ISTANBUL, Turkey, June 28 (UPI) — The U.S. Federal Aviation Administration suspended all American flights to and from Atatürk International Airport in Turkey’s capital after a particularly bloody terrorist attack killed dozens and wounded more than a hundred others on Tuesday.
The airport was rocked by gunfire and bomb explosions in what appeared to be a coordinated militant attack, witnesses and authorities said.
Officials said at least 31 people were killed in the attack and nearly 150 were injured when the assailants opened fire and blew themselves up after being confronted by airport police.
Authorities said police started shooting at the suspects to keep them away from the secure area of the terminal when they set off their explosives. The attack happened around 10 p.m. local time.
“I was going from the domestic to the international terminal, then there was suddenly a fireball and I saw people covered in blood,” a taxi cab driver said.
Turkish Justice Minister Bekir Bozdag, who said he knew which terror group was responsible, noted that one attacker fired an AK-47 assault rifle at people near him before detonating a suicide vest.
A senior Turkish official and Istanbul governor Vasip Şahin said three suicide bombers launched the attack — two near a security checkpoint in the international terminal and one in the parking lot.
Atatürk airport, Turkey’s largest, was locked down in the aftermath of the attack as police investigated and incoming flights were diverted.
“I harshly condemn those who executed this terrorist attack, and those who gave the orders for it,” Bozdag said.
“I hope the attack at the Atatürk airport will be a turning point in the world, and primarily for the Western states, for a joint struggle against terror organizations,” Turkish President Recep Tayyip Erdogan stated, also saying the attack “revealed the dark face of terror organizations targeting innocent civilians.”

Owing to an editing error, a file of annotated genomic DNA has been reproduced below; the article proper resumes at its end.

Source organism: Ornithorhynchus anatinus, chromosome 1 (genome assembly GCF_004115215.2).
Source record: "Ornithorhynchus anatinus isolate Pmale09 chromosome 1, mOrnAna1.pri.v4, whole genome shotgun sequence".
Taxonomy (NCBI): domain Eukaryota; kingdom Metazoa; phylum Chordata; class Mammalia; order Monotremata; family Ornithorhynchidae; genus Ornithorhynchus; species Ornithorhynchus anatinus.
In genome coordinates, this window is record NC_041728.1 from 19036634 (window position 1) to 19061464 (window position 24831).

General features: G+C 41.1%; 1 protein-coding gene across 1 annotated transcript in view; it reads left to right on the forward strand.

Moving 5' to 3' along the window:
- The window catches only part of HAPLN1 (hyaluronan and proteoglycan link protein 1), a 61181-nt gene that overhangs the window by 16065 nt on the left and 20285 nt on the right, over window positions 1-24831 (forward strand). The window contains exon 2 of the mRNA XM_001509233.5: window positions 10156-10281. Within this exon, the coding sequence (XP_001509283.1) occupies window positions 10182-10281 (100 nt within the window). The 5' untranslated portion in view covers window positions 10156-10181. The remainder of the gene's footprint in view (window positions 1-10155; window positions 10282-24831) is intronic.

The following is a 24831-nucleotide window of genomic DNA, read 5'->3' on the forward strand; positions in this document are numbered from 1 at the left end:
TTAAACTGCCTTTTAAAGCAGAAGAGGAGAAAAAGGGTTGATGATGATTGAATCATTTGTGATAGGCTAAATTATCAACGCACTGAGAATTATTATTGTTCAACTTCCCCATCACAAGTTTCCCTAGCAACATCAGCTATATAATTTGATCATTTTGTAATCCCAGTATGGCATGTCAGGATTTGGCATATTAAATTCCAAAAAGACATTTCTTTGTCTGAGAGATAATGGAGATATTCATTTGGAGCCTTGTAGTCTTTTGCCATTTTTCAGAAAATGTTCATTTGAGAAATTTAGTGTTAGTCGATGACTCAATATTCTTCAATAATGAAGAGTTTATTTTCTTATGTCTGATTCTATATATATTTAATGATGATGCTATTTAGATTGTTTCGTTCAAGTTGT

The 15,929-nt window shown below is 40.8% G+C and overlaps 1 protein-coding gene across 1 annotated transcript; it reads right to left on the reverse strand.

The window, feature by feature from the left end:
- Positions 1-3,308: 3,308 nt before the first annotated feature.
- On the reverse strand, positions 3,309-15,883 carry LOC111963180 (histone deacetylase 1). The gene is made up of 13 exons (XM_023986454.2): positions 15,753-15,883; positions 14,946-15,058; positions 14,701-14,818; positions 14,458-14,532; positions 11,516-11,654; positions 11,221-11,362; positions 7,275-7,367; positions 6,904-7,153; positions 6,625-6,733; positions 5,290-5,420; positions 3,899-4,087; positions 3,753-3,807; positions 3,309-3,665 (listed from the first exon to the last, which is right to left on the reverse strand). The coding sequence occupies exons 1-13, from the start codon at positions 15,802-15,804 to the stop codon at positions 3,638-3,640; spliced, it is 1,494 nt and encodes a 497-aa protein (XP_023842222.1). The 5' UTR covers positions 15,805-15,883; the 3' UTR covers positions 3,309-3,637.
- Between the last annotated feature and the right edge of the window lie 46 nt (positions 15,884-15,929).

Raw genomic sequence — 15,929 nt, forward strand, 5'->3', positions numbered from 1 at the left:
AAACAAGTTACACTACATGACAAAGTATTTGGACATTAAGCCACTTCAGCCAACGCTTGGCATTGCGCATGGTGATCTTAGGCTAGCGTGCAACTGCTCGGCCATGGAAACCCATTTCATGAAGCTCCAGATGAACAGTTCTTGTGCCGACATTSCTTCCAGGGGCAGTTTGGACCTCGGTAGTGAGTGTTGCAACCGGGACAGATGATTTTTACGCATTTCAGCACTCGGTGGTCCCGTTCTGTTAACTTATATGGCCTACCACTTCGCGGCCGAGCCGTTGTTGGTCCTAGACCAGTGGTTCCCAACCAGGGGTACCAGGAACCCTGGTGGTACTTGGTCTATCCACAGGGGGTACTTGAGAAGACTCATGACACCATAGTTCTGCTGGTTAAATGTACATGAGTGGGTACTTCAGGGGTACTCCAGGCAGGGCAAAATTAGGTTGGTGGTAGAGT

Video: CBS Evening News
Tuesday afternoon, the FAA issued ground stop orders on all U.S. flights to and from Atatürk, various news media reported — a routine action taken in locations that pose a specific threat to American travelers’ safety.
In March, the U.S. Department of State advised American travelers to exercise caution in Turkey due to heightened threats. The department reiterated that warning just Monday.
With a largely Muslim population, Turkey is often targeted by militant groups. In December, one person was killed in an attack on a different Istanbul airport and several more died earlier this month in a bombing carried out by Kurdish militants.
Increased militant activity is also scaring tourists away. The nation saw a substantial drop in tourists for May, officials said, which was the biggest visitor slump on record, Bloomberg reported.